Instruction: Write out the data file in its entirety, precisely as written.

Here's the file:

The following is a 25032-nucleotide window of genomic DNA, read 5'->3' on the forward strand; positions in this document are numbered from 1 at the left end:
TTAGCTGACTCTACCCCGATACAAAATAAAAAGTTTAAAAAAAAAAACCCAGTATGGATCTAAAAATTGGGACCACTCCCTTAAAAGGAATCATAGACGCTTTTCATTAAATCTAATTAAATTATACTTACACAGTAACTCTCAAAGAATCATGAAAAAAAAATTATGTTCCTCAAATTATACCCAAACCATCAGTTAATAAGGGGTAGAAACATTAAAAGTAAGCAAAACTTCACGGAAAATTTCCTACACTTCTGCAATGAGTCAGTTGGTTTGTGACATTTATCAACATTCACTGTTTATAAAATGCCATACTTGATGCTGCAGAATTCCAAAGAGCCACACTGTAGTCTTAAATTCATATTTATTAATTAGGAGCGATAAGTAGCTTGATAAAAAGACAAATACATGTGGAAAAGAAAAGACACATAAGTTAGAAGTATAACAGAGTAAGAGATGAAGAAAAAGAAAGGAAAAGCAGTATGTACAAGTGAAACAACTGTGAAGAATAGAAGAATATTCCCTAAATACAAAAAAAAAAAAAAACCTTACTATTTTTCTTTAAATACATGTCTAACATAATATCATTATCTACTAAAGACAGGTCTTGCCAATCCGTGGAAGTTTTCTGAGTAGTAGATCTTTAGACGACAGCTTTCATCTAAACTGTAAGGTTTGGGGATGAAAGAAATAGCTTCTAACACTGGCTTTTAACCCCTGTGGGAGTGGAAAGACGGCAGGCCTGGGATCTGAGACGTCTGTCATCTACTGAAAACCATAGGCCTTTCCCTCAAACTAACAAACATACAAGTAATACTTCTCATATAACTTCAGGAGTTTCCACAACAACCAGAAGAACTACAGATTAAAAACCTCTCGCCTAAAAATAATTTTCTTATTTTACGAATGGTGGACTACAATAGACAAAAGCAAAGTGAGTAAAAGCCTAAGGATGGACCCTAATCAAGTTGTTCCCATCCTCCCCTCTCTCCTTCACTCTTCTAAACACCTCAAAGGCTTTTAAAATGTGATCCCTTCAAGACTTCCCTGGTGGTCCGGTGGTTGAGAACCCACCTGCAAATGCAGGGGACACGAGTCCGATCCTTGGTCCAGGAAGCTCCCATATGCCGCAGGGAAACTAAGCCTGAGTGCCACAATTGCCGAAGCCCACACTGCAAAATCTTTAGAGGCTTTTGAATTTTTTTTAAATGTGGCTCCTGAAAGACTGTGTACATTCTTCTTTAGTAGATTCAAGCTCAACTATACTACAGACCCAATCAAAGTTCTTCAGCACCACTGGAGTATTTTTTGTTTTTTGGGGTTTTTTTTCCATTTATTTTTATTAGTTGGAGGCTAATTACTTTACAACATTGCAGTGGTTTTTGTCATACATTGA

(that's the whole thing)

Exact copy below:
The following is a 25032-nucleotide window of genomic DNA, read 5'->3' on the forward strand; positions in this document are numbered from 1 at the left end:
TTAGCTGACTCTACCCCGATACAAAATAAAAAGTTTAAAAAAAAAAACCCAGTATGGATCTAAAAATTGGGACCACTCCCTTAAAAGGAATCATAGACGCTTTTCATTAAATCTAATTAAATTATACTTACACAGTAACTCTCAAAGAATCATGAAAAAAAAATTATGTTCCTCAAATTATACCCAAACCATCAGTTAATAAGGGGTAGAAACATTAAAAGTAAGCAAAACTTCACGGAAAATTTCCTACACTTCTGCAATGAGTCAGTTGGTTTGTGACATTTATCAACATTCACTGTTTATAAAATGCCATACTTGATGCTGCAGAATTCCAAAGAGCCACACTGTAGTCTTAAATTCATATTTATTAATTAGGAGCGATAAGTAGCTTGATAAAAAGACAAATACATGTGGAAAAGAAAAGACACATAAGTTAGAAGTATAACAGAGTAAGAGATGAAGAAAAAGAAAGGAAAAGCAGTATGTACAAGTGAAACAACTGTGAAGAATAGAAGAATATTCCCTAAATACAAAAAAAAAAAAAAACCTTACTATTTTTCTTTAAATACATGTCTAACATAATATCATTATCTACTAAAGACAGGTCTTGCCAATCCGTGGAAGTTTTCTGAGTAGTAGATCTTTAGACGACAGCTTTCATCTAAACTGTAAGGTTTGGGGATGAAAGAAATAGCTTCTAACACTGGCTTTTAACCCCTGTGGGAGTGGAAAGACGGCAGGCCTGGGATCTGAGACGTCTGTCATCTACTGAAAACCATAGGCCTTTCCCTCAAACTAACAAACATACAAGTAATACTTCTCATATAACTTCAGGAGTTTCCACAACAACCAGAAGAACTACAGATTAAAAACCTCTCGCCTAAAAATAATTTTCTTATTTTACGAATGGTGGACTACAATAGACAAAAGCAAAGTGAGTAAAAGCCTAAGGATGGACCCTAATCAAGTTGTTCCCATCCTCCCCTCTCTCCTTCACTCTTCTAAACACCTCAAAGGCTTTTAAAATGTGATCCCTTCAAGACTTCCCTGGTGGTCCGGTGGTTGAGAACCCACCTGCAAATGCAGGGGACACGAGTCCGATCCTTGGTCCAGGAAGCTCCCATATGCCGCAGGGAAACTAAGCCTGAGTGCCACAATTGCCGAAGCCCACACTGCAAAATCTTTAGAGGCTTTTGAATTTTTTTTAAATGTGGCTCCTGAAAGACTGTGTACATTCTTCTTTAGTAGATTCAAGCTCAACTATACTACAGACCCAATCAAAGTTCTTCAGCACCACTGGAGTATTTTTTGTTTTTTGGGGTTTTTTTTCCATTTATTTTTATTAGTTGGAGGCTAATTACTTTACAACATTGCAGTGGTTTTTGTCATACATTGA